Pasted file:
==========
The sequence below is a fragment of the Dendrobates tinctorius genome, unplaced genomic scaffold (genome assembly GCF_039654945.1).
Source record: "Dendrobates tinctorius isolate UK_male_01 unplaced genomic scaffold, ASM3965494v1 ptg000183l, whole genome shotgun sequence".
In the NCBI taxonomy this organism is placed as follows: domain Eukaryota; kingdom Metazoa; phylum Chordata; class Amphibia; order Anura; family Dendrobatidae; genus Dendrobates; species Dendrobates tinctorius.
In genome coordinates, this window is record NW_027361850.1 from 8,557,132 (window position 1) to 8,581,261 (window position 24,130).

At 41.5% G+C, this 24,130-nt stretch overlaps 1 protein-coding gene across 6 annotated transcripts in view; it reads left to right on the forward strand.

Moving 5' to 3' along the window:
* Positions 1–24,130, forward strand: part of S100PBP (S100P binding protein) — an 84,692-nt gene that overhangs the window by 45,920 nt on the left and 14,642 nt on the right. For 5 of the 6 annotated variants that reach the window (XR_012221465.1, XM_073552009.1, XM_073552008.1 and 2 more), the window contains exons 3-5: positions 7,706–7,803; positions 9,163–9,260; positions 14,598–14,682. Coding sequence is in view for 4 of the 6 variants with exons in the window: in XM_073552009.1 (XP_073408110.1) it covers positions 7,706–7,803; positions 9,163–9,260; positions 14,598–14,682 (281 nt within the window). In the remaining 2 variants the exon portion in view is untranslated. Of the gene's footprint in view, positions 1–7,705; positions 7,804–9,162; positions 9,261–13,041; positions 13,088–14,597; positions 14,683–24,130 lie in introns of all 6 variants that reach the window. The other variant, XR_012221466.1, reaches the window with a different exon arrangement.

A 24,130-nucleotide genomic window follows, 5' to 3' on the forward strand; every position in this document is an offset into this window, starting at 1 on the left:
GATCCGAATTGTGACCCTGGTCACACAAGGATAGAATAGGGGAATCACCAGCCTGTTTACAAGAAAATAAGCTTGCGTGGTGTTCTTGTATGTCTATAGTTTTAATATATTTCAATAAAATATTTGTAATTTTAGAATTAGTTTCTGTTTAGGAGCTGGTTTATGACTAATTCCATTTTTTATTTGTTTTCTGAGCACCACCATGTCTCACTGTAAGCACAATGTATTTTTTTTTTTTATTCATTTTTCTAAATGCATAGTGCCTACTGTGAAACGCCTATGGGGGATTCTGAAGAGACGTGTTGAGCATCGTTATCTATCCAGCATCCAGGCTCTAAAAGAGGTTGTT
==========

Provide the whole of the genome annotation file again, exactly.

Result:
The sequence below is a fragment of the Dendrobates tinctorius genome, unplaced genomic scaffold (genome assembly GCF_039654945.1).
Source record: "Dendrobates tinctorius isolate UK_male_01 unplaced genomic scaffold, ASM3965494v1 ptg000183l, whole genome shotgun sequence".
In the NCBI taxonomy this organism is placed as follows: domain Eukaryota; kingdom Metazoa; phylum Chordata; class Amphibia; order Anura; family Dendrobatidae; genus Dendrobates; species Dendrobates tinctorius.
In genome coordinates, this window is record NW_027361850.1 from 8,557,132 (window position 1) to 8,581,261 (window position 24,130).

At 41.5% G+C, this 24,130-nt stretch overlaps 1 protein-coding gene across 6 annotated transcripts in view; it reads left to right on the forward strand.

Moving 5' to 3' along the window:
* Positions 1–24,130, forward strand: part of S100PBP (S100P binding protein) — an 84,692-nt gene that overhangs the window by 45,920 nt on the left and 14,642 nt on the right. For 5 of the 6 annotated variants that reach the window (XR_012221465.1, XM_073552009.1, XM_073552008.1 and 2 more), the window contains exons 3-5: positions 7,706–7,803; positions 9,163–9,260; positions 14,598–14,682. Coding sequence is in view for 4 of the 6 variants with exons in the window: in XM_073552009.1 (XP_073408110.1) it covers positions 7,706–7,803; positions 9,163–9,260; positions 14,598–14,682 (281 nt within the window). In the remaining 2 variants the exon portion in view is untranslated. Of the gene's footprint in view, positions 1–7,705; positions 7,804–9,162; positions 9,261–13,041; positions 13,088–14,597; positions 14,683–24,130 lie in introns of all 6 variants that reach the window. The other variant, XR_012221466.1, reaches the window with a different exon arrangement.

A 24,130-nucleotide genomic window follows, 5' to 3' on the forward strand; every position in this document is an offset into this window, starting at 1 on the left:
GATCCGAATTGTGACCCTGGTCACACAAGGATAGAATAGGGGAATCACCAGCCTGTTTACAAGAAAATAAGCTTGCGTGGTGTTCTTGTATGTCTATAGTTTTAATATATTTCAATAAAATATTTGTAATTTTAGAATTAGTTTCTGTTTAGGAGCTGGTTTATGACTAATTCCATTTTTTATTTGTTTTCTGAGCACCACCATGTCTCACTGTAAGCACAATGTATTTTTTTTTTTTATTCATTTTTCTAAATGCATAGTGCCTACTGTGAAACGCCTATGGGGGATTCTGAAGAGACGTGTTGAGCATCGTTATCTATCCAGCATCCAGGCTCTAAAAGAGGTTGTT